How do I tell which octave the displayed note is in on the Boss tu-12h tuner? I want to avoid breaking guitar strings.

  • 1
    Please get someone else to tune your guitar until you can hear which octave the string is in. – Tim Nov 25 '17 at 22:38

There is no indication of octave on the TU-12H. If you’re tuning a guitar that was recently in tune, it’s probably only a few notes away from the correct note at worst. Also, usually all the strings are a bit flat when retuning, and usually the whole guitar is either sharp or flat. So if you have to flatten one string to get it in tune, you’ll probably have to flatten all of them. It would be unusual for some to be flat and others sharp.

If you’re tuning up a new set of strings, it can be a bit more challenging. When you have some experience, you’ll just know which octave is the right one from tension and sound. In the meantime, tune the low E string first, up until it makes sound and then tune it to the lowest octave that can hold the note. If you’re not sure it’s too low, leave it in that octave and use it to find the right octaves for the other strings. At some point either one of the strings will feel obviously wrong or they will all seem about right. If they are right, you’re done. If one is clearly wrong, then you probably have to try the next octave up.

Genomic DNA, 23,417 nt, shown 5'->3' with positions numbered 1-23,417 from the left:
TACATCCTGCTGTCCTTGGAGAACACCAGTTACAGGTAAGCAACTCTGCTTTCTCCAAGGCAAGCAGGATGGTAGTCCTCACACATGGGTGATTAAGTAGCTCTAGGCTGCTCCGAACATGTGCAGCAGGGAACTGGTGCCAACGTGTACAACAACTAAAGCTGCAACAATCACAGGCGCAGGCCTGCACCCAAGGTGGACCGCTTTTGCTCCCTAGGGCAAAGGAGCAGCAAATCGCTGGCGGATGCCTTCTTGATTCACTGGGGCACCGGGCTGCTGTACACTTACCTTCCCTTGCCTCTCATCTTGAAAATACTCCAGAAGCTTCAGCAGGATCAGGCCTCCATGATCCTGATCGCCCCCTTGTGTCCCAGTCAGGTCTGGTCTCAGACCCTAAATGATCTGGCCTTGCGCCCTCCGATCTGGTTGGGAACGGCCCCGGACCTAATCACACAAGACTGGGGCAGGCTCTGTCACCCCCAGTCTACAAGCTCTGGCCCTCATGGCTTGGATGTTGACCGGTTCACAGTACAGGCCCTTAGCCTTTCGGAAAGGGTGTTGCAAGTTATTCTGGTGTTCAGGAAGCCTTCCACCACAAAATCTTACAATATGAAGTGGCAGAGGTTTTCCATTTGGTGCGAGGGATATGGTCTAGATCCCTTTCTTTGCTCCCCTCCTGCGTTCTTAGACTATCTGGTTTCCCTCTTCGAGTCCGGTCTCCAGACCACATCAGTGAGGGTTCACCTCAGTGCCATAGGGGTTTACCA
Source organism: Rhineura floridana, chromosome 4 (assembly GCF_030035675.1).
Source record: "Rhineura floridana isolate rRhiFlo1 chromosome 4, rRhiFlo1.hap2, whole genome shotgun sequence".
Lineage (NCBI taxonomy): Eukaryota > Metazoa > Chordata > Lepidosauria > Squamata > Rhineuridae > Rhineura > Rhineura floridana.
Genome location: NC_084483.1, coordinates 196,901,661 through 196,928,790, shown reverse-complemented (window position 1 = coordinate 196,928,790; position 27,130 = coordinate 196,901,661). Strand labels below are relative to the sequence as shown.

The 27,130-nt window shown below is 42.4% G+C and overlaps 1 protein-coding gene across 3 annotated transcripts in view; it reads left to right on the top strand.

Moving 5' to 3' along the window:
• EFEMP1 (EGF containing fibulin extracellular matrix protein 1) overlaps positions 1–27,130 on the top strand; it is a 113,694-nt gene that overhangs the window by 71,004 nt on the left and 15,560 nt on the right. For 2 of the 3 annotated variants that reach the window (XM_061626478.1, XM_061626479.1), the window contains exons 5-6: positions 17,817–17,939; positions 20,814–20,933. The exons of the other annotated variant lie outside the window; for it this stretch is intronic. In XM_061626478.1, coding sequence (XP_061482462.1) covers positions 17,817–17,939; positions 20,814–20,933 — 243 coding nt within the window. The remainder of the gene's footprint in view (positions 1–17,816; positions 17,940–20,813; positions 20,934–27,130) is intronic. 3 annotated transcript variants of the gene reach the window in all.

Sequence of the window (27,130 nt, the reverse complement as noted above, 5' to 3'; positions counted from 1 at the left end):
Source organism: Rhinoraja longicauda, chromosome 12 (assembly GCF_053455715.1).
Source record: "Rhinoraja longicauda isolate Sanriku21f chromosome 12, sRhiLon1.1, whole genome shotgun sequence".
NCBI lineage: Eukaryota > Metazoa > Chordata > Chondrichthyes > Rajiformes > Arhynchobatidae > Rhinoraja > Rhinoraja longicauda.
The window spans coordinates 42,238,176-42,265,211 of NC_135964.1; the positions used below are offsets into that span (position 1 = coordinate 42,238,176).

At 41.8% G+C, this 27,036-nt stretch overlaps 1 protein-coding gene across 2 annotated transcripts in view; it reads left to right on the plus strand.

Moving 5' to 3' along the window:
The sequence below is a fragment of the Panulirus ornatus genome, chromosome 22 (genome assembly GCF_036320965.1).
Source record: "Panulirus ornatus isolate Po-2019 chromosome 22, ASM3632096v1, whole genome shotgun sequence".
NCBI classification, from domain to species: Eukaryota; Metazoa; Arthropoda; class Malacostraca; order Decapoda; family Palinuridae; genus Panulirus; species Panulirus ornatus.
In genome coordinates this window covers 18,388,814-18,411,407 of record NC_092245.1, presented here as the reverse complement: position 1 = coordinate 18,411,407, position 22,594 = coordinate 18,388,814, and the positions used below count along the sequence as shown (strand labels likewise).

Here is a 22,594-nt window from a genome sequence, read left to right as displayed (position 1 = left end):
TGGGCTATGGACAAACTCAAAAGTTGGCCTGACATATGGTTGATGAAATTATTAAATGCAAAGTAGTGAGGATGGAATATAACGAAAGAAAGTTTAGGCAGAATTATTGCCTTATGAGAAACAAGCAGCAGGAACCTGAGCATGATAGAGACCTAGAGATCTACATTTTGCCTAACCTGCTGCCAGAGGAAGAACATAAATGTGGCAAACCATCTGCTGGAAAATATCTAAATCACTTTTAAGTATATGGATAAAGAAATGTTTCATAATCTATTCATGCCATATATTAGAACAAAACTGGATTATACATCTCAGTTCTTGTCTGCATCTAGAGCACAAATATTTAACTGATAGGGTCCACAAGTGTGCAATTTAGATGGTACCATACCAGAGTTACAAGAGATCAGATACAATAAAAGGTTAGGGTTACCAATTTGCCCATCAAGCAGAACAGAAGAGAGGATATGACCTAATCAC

When I buy new strings I always buy two sets and always have at least one extra set on hand. If something goes wrong with a new string I can replace it right away.

You’ll get the hang of it fairly quickly. The difference in tension and feel between two adjacent octaves is a lot, so if you are tuning too low you’ll know it’s too low, and if you’re going too high you’ll start to feel nervous about it and it will get really hard to turn, at least on the lower strings.


I've seen many tuner apps for mobile phones that display the octave. You can also compare it to another instrument like for example another guitar (same octave), a bass (one octave up), or a piano. And after some experience, even if you don't have absolute pitch, you will be able to tell if it's off by an octave.

Your Answer

By clicking “Post Your Answer”, you agree to our terms of service, privacy policy and cookie policy

Not the answer you're looking for? Browse other questions tagged or ask your own question.